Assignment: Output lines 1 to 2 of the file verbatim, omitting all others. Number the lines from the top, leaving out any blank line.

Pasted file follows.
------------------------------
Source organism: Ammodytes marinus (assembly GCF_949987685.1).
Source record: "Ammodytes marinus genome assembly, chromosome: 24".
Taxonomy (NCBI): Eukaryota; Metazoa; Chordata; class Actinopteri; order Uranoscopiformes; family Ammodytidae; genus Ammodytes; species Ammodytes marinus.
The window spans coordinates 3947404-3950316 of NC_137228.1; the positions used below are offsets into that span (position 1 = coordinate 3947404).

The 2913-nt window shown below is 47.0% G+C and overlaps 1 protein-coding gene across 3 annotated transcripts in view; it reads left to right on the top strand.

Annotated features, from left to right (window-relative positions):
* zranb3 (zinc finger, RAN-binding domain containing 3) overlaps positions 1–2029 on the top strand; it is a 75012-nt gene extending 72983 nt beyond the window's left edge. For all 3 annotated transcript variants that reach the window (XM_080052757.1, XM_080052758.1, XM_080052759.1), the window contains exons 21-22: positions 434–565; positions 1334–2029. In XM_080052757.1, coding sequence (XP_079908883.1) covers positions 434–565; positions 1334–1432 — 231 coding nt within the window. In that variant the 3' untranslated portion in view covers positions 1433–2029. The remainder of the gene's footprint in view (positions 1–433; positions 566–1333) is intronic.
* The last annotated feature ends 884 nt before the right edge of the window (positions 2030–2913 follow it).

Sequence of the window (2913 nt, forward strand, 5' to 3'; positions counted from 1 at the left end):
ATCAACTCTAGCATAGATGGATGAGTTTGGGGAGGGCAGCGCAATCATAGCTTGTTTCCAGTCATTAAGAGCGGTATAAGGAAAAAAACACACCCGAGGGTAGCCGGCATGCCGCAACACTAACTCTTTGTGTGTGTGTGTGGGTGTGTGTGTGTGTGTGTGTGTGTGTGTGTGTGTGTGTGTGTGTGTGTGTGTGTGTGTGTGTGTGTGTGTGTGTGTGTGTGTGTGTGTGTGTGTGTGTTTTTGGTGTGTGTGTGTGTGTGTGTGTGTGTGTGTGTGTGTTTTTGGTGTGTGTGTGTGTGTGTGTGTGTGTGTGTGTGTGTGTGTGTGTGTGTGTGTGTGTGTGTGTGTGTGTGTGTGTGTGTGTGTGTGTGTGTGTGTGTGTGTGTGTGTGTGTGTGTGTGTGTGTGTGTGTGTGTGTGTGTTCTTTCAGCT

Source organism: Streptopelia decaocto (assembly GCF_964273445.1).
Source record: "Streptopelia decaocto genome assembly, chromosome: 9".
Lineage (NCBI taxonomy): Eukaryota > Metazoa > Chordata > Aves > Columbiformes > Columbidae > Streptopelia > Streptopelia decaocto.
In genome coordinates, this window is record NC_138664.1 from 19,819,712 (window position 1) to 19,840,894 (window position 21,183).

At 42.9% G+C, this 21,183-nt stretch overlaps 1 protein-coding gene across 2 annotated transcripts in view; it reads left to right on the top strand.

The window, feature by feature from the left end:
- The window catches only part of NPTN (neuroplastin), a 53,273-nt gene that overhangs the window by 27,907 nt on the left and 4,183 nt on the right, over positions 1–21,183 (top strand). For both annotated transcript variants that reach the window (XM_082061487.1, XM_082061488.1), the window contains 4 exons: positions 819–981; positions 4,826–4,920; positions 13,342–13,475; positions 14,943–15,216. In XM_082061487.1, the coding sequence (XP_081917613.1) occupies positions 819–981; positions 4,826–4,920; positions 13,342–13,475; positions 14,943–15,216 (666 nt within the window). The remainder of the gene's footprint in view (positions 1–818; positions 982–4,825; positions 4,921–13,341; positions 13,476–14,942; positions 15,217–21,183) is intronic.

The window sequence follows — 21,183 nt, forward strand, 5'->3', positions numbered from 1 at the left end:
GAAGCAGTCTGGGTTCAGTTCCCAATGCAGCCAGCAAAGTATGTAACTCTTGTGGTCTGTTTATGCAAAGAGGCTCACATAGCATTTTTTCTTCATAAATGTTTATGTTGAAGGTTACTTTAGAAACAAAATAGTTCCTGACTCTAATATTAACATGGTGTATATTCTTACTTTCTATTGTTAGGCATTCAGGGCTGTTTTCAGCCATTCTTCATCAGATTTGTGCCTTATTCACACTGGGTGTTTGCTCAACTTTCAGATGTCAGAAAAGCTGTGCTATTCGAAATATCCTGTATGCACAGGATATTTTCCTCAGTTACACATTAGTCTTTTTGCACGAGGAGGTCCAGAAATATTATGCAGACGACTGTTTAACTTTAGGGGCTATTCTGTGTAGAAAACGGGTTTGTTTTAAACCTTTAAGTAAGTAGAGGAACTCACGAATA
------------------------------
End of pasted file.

Source organism: Ammodytes marinus (assembly GCF_949987685.1).
Source record: "Ammodytes marinus genome assembly, chromosome: 24".